Roadhouse USA location:
Soldano SP-77 Series II Purple TUbe Pre-amp Made in USA.
Long since discontinued USA made Soldano SP-77
If you are reading this you likely know what it is. SLO tones in a rack mount package made by the legendary Mike Soldano.
Awesome sounding, great condition. These units are getting very tough to find.
I do not have the original footswitch with it, but I do have a Marshall switch that is included to switch the channels.
For me – I just wanted the USA version for that gorgeous purple faceplate.
The SP77 fits in a two-space rack. The case is steel, with an anodized aluminum faceplate mounted to the front of it. There has been incredible care put into the fit and finish, more like a guitar than your typical utilitarian, box-of-electronics that makes up the majority of the audio equipment world. Careful selection of hardware is evident. The PCBs on the USA-made SP77 are the traditional green with solder masks and screened labels for the components. The Japanese models are more “homemade”, with no labels. The components are laid out for easy assembly and modification. There is considerable room in the case for heat dissipation, and the PCBs are not crowded. All jacks and potentiometers are PCB mounted.
Warning: The following is a technical deep dive for electronics geeks.
The preamp is comprised of eight triodes (four 12AX7 tubes), with the two channels sharing three of the triodes.
Guitar input is fed into a 12AX7 buffer, which acts as the first gain stage for both channels.
Channel one starts with a switchable 120pF capacitor as high-cut filter, labelled as “Bright”, followed by a gain control and three more 12AX7 gain stages, totalling four successive tube gain stages.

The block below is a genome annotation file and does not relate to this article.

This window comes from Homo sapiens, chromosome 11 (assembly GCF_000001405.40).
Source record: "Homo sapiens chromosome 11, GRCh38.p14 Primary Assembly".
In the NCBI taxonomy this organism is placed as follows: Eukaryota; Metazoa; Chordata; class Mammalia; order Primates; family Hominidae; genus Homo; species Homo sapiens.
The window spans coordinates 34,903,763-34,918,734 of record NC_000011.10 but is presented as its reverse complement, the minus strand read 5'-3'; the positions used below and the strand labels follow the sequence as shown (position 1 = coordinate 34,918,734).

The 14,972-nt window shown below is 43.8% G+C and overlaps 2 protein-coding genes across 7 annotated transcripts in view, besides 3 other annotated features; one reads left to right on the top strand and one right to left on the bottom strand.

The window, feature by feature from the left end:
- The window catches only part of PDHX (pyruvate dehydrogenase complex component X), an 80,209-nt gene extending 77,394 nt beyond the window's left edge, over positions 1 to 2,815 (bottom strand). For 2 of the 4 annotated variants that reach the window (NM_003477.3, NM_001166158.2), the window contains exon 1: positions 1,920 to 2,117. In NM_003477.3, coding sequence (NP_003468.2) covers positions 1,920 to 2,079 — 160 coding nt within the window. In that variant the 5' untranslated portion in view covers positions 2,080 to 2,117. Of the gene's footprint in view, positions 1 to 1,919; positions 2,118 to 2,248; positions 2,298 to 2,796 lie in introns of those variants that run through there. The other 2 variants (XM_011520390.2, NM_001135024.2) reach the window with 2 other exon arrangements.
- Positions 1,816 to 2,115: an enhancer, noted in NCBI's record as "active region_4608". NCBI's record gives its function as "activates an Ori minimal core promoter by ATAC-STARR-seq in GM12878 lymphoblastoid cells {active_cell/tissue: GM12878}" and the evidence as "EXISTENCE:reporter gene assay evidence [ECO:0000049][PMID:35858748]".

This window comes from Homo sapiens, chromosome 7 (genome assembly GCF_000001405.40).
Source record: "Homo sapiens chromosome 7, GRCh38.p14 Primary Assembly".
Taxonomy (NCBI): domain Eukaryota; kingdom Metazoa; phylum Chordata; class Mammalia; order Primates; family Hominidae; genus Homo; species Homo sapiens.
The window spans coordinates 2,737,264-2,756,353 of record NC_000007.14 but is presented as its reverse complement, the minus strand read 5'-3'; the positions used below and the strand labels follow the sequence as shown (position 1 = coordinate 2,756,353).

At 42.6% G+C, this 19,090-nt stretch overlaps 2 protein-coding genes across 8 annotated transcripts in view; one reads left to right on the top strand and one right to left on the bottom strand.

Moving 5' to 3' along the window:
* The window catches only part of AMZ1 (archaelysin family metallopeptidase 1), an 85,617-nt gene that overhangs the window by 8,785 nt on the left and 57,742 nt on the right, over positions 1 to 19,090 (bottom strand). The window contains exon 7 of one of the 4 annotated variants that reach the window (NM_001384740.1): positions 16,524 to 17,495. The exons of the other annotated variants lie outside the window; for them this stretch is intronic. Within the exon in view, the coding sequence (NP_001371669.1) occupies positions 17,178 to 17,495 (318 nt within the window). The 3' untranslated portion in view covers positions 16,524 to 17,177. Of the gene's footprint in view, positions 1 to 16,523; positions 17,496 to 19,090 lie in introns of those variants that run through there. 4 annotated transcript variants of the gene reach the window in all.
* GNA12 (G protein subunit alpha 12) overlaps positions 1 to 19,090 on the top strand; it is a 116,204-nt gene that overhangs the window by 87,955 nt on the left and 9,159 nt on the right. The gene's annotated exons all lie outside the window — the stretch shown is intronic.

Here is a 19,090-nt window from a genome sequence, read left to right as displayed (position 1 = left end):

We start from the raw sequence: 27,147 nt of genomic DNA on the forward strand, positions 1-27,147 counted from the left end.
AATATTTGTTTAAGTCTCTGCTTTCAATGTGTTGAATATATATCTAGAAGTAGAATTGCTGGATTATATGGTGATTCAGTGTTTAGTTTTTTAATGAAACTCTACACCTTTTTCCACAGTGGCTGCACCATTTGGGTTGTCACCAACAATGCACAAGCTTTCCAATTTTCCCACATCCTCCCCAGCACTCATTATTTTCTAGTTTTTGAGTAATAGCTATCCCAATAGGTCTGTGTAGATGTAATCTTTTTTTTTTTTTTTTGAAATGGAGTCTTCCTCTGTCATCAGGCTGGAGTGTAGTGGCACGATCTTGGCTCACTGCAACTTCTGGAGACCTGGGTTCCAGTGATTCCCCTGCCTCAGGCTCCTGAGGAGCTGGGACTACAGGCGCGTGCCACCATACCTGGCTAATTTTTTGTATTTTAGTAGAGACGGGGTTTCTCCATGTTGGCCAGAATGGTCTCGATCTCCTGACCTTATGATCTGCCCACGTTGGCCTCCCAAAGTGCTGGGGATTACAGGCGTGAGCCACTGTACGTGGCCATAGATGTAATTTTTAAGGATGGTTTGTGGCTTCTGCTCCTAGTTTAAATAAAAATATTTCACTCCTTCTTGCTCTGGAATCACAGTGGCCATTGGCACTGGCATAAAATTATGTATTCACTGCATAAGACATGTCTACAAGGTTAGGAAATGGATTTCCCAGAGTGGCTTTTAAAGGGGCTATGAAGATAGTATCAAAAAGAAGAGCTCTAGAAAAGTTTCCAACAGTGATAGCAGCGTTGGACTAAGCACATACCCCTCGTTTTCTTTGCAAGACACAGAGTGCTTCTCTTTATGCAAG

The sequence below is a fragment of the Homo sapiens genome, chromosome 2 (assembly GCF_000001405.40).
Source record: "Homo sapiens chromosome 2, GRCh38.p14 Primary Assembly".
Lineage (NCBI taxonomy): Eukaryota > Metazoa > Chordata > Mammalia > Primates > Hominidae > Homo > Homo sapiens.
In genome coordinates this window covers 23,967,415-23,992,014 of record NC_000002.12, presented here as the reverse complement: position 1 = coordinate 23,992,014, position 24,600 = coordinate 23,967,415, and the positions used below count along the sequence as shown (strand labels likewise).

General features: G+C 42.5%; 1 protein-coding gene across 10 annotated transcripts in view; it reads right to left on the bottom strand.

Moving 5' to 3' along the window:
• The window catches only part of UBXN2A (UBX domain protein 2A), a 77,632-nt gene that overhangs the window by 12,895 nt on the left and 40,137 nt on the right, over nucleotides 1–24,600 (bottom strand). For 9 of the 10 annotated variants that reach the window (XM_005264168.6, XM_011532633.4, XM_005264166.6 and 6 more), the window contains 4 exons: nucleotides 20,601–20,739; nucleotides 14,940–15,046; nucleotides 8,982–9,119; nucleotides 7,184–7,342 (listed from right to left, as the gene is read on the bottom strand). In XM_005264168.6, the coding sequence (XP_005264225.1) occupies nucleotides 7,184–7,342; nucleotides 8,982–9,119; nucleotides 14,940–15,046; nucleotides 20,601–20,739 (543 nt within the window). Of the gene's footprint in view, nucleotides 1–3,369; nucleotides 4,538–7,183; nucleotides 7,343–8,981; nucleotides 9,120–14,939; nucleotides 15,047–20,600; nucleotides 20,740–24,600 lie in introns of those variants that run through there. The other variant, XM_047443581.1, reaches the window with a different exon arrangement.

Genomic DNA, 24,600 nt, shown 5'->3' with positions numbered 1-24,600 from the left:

Channel two does not not have a bright switch and uses five gain stages. The fourth stage is actually the third stage from channel one.
Each channel has it’s own three band passive EQ circuit, derived from the standard Marshall tone stack and then merged into a single 12AX7 phase inverter stage.
Stage 1: A 12AX7 triode feeds into a buffer giving a bright boost. This stage is similar to the SLO, but the brightness filtering is slightly different with an additional RC filter.
Stage 2. Grid Stopper circuit provides the first stage of overdrive. (same as SLO)
Stage 3. Asymmetric distortion creating second and third order harmonics
Stage 4: Voltage amplifier DC coupled to a cathode follower. This adds another layer of distortion that causes the waveform to become more symmetrical. This stage also drives the tone stack.
Stage 5. Final stage serves to recover from losses after the tone stack, and a Phase Inverter.
Switching is made possible through the use of four Vactrol (optical) switches, eliminating switch noise.
Power is supplied by a custom AC transformer with three different DC voltage feeds, supplied via two 30µF/450V and two 10µF/350V capacitors.